It was always an option to start working on the next story in the product backlog, even though it wouldn’t ship during the same sprint. But, it felt unnatural to the process to do so. Besides, we had plenty of bugs we could fix, which brings me to…

Priorities

A sufficiently complex project with a significant number of users who have an easy way to report bugs means that a lot of bugs will be reported. As Brackets has become more popular, so has our bug tracker.

We have a process by which we prioritize bugs, but there’s still an awful lot of them. Our “medium” priority bugs are annoyances that we’d really like to fix. But there are also a lot of features that we’d really like to have.

Our process was such that bugs were counted as “overhead”. They didn’t get assigned “points” and they weren’t prioritized along with the feature work. Bugs also seemed to be the default work that someone would do when they’re not working on a story, like at the end of a sprint.

With a project like Brackets, it’s easy to argue for some features being more important than nearly all open bugs, but we didn’t put the two head-to-head that way. For example, it’s not good that app layout is a bit laggy when you resize the window, but I would bet that the ability to split the editor to show multiple files will make people happier.

This could have been fixed in our Scrum process, but we likely would have had to make some changes to how we pointed stories.

Research Stories

We’ve had a number of features that we wanted to implement but needed to learn more about before we could reasonably come up with criteria and estimates for the implementation.

Our process for this was to create a Research story card, the output of which would generally be well-defined stories to properly create the desired feature.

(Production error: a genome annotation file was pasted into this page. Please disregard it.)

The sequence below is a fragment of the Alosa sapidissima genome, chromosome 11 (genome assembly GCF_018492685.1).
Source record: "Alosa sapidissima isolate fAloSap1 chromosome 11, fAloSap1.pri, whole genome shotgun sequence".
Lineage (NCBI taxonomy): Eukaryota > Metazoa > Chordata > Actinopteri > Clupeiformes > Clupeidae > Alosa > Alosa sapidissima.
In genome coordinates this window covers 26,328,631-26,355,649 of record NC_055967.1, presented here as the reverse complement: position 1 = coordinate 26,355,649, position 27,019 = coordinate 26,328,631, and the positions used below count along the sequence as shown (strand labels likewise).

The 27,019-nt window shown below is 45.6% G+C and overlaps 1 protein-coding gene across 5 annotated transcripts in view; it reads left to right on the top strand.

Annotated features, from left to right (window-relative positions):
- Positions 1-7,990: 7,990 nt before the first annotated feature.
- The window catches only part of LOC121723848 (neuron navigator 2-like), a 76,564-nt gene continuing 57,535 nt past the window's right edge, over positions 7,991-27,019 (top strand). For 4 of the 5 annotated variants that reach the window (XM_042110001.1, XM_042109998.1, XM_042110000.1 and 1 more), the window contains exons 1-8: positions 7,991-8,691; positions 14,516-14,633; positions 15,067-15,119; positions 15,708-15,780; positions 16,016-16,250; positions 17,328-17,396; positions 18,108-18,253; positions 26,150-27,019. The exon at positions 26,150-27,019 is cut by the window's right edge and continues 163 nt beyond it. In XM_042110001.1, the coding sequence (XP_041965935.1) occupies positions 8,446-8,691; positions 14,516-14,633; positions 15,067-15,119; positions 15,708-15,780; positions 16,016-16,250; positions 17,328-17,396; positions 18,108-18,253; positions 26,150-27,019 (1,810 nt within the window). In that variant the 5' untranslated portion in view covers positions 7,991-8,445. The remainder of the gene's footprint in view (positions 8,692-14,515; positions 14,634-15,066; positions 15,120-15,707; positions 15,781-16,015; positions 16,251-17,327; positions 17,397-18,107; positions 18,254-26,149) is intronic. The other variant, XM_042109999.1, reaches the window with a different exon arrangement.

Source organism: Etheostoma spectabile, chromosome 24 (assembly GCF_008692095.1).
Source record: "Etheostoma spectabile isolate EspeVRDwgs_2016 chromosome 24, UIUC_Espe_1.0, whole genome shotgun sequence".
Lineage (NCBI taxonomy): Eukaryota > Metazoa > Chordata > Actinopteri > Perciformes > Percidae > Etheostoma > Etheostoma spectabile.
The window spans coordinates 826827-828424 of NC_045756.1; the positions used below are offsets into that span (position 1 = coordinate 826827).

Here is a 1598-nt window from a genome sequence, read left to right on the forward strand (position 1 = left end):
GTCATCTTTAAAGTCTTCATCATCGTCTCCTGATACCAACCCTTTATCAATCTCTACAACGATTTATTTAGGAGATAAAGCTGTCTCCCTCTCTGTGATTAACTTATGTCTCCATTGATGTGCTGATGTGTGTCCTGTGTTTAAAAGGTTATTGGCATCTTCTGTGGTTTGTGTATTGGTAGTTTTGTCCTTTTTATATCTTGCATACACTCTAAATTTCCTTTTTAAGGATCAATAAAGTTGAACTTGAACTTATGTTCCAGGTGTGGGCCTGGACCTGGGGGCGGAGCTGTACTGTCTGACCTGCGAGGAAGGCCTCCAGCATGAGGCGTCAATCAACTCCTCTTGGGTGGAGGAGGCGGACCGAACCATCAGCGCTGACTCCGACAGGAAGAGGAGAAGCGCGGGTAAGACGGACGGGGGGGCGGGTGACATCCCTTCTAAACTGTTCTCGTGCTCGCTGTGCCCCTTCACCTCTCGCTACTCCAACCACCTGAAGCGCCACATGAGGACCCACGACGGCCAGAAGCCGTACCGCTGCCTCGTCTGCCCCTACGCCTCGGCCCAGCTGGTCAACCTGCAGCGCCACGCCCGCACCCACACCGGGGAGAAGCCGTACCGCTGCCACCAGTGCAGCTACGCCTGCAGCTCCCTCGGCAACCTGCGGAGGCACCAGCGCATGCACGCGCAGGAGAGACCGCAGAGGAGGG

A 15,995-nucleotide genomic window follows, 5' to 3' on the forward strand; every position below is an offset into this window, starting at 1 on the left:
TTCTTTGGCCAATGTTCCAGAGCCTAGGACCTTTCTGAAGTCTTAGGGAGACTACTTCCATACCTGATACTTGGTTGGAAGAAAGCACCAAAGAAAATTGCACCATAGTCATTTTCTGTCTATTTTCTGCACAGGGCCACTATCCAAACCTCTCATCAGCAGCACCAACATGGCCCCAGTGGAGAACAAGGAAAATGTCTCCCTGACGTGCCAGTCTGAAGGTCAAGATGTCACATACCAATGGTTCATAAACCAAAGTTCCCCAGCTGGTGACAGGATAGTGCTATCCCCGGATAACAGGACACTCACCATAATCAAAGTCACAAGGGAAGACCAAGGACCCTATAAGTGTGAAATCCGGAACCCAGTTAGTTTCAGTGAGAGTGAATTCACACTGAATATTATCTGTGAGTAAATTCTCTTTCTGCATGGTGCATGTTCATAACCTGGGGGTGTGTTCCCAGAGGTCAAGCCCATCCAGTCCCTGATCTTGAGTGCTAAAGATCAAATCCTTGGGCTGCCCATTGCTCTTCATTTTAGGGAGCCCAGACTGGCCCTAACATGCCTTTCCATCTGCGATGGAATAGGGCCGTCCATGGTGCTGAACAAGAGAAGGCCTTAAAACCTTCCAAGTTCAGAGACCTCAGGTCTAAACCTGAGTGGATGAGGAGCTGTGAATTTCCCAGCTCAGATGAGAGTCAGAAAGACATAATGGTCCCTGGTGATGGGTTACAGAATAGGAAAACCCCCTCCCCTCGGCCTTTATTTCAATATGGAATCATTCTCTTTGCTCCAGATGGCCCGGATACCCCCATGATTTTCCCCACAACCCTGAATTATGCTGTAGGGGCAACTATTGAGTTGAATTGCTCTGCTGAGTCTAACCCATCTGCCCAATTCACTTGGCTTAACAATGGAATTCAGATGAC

The trouble with this process is that the developer doing the research may wrap up the work after a few days, and then we’d have to wait until the next sprint to start working on the implementation, because you’re not allowed to change the committed stories for a sprint.

The purpose of putting the research story there in the first place is because our product owner thinks that’s a feature we need to have—in other words, to build the feature in some form. The gap between the research and the implementation felt a bit artificial.

Estimates and Velocity

Software estimation is hard, because almost everything we do has some elements to it that are novel. For most of our stories, our estimates (in points) seemed pretty reasonable. Our typical story cards would wind up in the 2-5 point range, with most landing at 2 or 3. I think the difference between 2 and 3 was pretty fuzzy, and sometimes you’d have a 5 pointer that turned out to be quicker than a 2 pointer.

A 2 point story would pretty much consume someone for an entire sprint (12 days). A 1 point story would probably take someone a couple of days of work.

We would add these points up to determine what we can fit into a sprint, based on our expected velocity. This was successful for the most part, modulo the end of sprint situations that I talked about earlier.

Velocity itself was based on how many points we were able to complete previously. There was sprints in which this got confusing, however. For example, we had a crashing bug come up late last summer which forced us to displace some work (one of those cases where we needed to change the commitment for a sprint). It was hard to calculate the effect that crasher had on our velocity for a couple of sprints.

We could have adjusted the way we did our estimates, possibly rebooting our notion of points. Switching to Kanban, we embrace a bit of uncertainty in the estimates and use calculated averages for…

Planning

A question that I have been asked repeatedly during this transition is around planning for specific releases or for a release that coincides with a conference or some other special event.

With Scrum, this sort of planning is built-in to the process. You estimate all of the stories in question, add them up and divide by the velocity to find out how many sprints it’ll take. Or, compute how many sprints you have and then you can choose which stories fit best into the time you have.

In the Kanban process, you can get the same kinds of useful estimates by computing “cycle time” and “throughput”. Cycle time is the average time it takes for similar-sized stories to work their way across the board. Throughput is how many similar-sized stories are done over a given period of time. Using this combination of data, you can do the same sorts of planning you can do in Scrum. As a bonus, cycle time and throughput are easy to compute, and should be easy to adjust when exceptional conditions arise.